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Suddenly Visible: Illicit Drugs As Part of Silicon Valley Culture

mariox19 Re:Ban caffeine! (437 comments)

It's gateway personalities that are the problem.

yesterday
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Apple and IBM Announce Partnership To Bring iOS + Cloud Services To Enterprises

mariox19 You're forgetting... (126 comments)

They also collaborated, along with Motorola, on the PowerPC. Admittedly, that's a dubious thing to note.

about two weeks ago
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Rand Paul and Silicon Valley's Shifting Political Climate

mariox19 Re:Silicon Valley is officially old (533 comments)

Generally speaking, the highest earners provide the greatest benefit to the country.

about two weeks ago
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Amazon Seeks US Exemption To Test Delivery Drones

mariox19 Robber Barrons 2.0 (155 comments)

This has been the favored business model of big players in this country since before the railroads. From what I can gather, it began with the canals. Monied interests get in bed with politicians and use the law to squeeze out everyone else. I think you're absolutely right. And none of us should be surprised when Amazon, whose web services host a number of government departments, and whose CEO owns one of the two major newspapers in the country, is granted an "exception."

This is how the crooked game is played.

about two weeks ago
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When Beliefs and Facts Collide

mariox19 It's the politics (725 comments)

The whole idea of (whatever they're calling it now) global warming is inextricably bound up with centralized economic planning or, at the very least, extensive economic regulation; and in many cases it goes beyond that with the advocating of international boards that threaten national sovereignty. Furthermore, many of these proposed treaties are seen by their opponents—and not without good cause—as a way of stifling rich, developed countries while favoring un-developed or developing countries. They're seen as a political punishing of the "Great Satan." This is what people can't get past.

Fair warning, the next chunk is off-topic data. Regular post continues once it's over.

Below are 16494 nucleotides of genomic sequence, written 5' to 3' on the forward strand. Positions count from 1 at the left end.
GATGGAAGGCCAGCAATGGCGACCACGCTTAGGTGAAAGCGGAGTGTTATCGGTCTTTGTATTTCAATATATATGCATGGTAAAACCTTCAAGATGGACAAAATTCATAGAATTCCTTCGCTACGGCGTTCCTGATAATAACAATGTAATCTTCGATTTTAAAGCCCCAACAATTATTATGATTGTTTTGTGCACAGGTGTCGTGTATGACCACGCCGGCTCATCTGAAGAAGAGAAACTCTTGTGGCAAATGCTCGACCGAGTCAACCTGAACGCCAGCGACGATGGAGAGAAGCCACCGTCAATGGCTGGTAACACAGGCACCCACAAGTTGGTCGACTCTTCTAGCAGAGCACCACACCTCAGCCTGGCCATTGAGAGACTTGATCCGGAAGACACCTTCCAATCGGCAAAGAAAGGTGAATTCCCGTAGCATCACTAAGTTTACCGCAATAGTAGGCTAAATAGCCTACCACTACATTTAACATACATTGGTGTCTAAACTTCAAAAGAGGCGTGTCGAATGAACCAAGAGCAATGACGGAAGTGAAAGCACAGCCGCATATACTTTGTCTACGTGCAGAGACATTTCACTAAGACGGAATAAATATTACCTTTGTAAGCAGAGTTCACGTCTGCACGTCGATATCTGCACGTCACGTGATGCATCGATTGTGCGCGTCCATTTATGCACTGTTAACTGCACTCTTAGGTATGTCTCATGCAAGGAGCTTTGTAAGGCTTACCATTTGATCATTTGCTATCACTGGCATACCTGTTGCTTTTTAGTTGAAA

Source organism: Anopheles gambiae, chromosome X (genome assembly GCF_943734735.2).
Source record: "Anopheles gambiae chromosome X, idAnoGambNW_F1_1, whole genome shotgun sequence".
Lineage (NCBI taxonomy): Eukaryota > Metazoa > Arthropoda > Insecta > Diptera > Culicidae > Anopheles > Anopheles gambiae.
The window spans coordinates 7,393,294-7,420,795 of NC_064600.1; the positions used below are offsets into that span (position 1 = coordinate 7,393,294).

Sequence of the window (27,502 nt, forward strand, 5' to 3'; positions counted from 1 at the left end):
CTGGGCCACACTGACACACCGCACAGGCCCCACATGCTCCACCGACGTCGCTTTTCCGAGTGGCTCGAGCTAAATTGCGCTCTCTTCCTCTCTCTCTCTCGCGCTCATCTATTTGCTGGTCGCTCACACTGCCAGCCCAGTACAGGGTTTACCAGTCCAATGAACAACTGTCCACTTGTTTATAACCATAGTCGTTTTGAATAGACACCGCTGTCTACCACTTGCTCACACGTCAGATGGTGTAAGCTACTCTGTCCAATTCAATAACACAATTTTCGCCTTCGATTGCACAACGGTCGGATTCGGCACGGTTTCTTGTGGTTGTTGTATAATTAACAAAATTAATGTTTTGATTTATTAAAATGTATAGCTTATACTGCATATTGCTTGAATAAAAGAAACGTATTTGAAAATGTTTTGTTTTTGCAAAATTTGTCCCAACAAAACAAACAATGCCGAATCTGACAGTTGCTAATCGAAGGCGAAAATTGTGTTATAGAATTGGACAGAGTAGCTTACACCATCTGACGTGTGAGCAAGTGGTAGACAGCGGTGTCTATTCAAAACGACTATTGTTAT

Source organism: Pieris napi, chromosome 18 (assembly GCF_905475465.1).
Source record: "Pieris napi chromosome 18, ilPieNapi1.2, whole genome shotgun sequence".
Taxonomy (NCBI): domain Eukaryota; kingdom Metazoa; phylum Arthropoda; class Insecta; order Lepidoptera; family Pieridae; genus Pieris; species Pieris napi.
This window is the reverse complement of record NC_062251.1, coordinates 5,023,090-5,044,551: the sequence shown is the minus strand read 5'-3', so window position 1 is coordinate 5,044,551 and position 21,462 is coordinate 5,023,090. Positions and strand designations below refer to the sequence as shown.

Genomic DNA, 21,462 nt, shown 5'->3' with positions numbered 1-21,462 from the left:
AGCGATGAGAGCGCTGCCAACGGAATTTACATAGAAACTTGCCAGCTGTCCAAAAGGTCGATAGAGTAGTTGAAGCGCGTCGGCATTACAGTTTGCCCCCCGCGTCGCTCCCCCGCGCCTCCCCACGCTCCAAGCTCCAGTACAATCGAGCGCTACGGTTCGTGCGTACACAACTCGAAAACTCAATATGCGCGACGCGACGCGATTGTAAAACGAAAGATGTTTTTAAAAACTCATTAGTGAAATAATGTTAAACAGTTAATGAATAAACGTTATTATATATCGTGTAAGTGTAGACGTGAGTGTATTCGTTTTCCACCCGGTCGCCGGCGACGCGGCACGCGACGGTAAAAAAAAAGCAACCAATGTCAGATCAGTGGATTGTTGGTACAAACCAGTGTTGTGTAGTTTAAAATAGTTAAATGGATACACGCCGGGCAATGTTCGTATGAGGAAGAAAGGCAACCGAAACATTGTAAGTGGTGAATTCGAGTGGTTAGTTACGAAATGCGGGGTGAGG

about three weeks ago
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Eric Schmidt and Entourage Pay a Call On Cuba

mariox19 Re: So will he go to jail upon return to the US? (190 comments)

So, what! The Cubans can just put the resources of their mighty socialist republic to work and manufacture all the food and medicine the people need. Isn't that the way it works?

about a month ago
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Swedish Farmers Have Doubts About Climatologists and Climate Change

mariox19 Re:"Surprising"??? (567 comments)

Who knew that Bible-thumping Republicans were farming Sweden!

about a month ago
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Is K-12 CS Education the Next Common Core?

mariox19 Re:Common core changes history (113 comments)

You do know that the Common Core has only begun with English and math standards, and that social studies and science standards are next, right?

about a month ago
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Is K-12 CS Education the Next Common Core?

mariox19 Re:Common core changes history (113 comments)

I think national standards are the entire problem. We shouldn't have national standards. For one, we're a nation of some 300-plus million people distributed across 50 states, with varying geography, cultures, industries, and so forth. Why would anyone think one size should fit all? It's funny how there is so much talk about "diversity" all the time and how great it is, but heaven forbid there should be diversity in education in this country. The federal government has no business in education. But apart from all that, centralization in a country like this poses another problem. It gives a single pressure point for every kind of political or ideological fad or bent. Anyone with an axe to grind, a chip on his or her shoulder, or just a run-of-the-mill "I know better than thou" complex has but a single pressure point to grab hold of to bend the country to his or her will. Today you may like who is behind this push for a de facto national curriculum. But tomorrow you may not be. What happens then?

I'm for competition, diversity, innovation, and freedom. The Common Core is antithetical to all that.